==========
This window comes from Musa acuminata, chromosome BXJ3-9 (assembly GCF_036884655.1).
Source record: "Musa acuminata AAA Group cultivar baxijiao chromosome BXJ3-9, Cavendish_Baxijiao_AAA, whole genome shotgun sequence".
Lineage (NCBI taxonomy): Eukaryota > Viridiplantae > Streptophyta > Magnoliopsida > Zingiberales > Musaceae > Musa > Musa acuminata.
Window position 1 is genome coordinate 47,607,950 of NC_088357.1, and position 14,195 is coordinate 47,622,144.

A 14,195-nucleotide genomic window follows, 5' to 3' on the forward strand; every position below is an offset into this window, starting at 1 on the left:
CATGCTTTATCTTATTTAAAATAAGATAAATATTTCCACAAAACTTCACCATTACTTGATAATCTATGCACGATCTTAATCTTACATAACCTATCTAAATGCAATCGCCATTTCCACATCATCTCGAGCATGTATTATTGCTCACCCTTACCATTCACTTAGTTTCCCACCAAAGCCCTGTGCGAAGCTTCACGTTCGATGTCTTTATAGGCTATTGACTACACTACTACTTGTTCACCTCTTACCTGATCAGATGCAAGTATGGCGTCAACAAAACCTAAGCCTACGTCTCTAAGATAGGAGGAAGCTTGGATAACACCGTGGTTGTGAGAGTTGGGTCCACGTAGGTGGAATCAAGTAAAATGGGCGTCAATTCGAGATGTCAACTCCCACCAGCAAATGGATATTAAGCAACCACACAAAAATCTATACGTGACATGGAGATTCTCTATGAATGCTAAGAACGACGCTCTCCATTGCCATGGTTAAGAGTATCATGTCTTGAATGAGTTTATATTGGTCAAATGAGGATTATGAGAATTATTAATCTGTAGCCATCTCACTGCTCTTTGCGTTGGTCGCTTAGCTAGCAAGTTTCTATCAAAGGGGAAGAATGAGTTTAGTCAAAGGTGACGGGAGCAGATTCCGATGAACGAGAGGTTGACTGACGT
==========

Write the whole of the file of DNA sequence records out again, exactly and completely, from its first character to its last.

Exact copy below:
This window comes from Musa acuminata, chromosome BXJ3-9 (assembly GCF_036884655.1).
Source record: "Musa acuminata AAA Group cultivar baxijiao chromosome BXJ3-9, Cavendish_Baxijiao_AAA, whole genome shotgun sequence".
Lineage (NCBI taxonomy): Eukaryota > Viridiplantae > Streptophyta > Magnoliopsida > Zingiberales > Musaceae > Musa > Musa acuminata.
Window position 1 is genome coordinate 47,607,950 of NC_088357.1, and position 14,195 is coordinate 47,622,144.

A 14,195-nucleotide genomic window follows, 5' to 3' on the forward strand; every position below is an offset into this window, starting at 1 on the left:
CATGCTTTATCTTATTTAAAATAAGATAAATATTTCCACAAAACTTCACCATTACTTGATAATCTATGCACGATCTTAATCTTACATAACCTATCTAAATGCAATCGCCATTTCCACATCATCTCGAGCATGTATTATTGCTCACCCTTACCATTCACTTAGTTTCCCACCAAAGCCCTGTGCGAAGCTTCACGTTCGATGTCTTTATAGGCTATTGACTACACTACTACTTGTTCACCTCTTACCTGATCAGATGCAAGTATGGCGTCAACAAAACCTAAGCCTACGTCTCTAAGATAGGAGGAAGCTTGGATAACACCGTGGTTGTGAGAGTTGGGTCCACGTAGGTGGAATCAAGTAAAATGGGCGTCAATTCGAGATGTCAACTCCCACCAGCAAATGGATATTAAGCAACCACACAAAAATCTATACGTGACATGGAGATTCTCTATGAATGCTAAGAACGACGCTCTCCATTGCCATGGTTAAGAGTATCATGTCTTGAATGAGTTTATATTGGTCAAATGAGGATTATGAGAATTATTAATCTGTAGCCATCTCACTGCTCTTTGCGTTGGTCGCTTAGCTAGCAAGTTTCTATCAAAGGGGAAGAATGAGTTTAGTCAAAGGTGACGGGAGCAGATTCCGATGAACGAGAGGTTGACTGACGT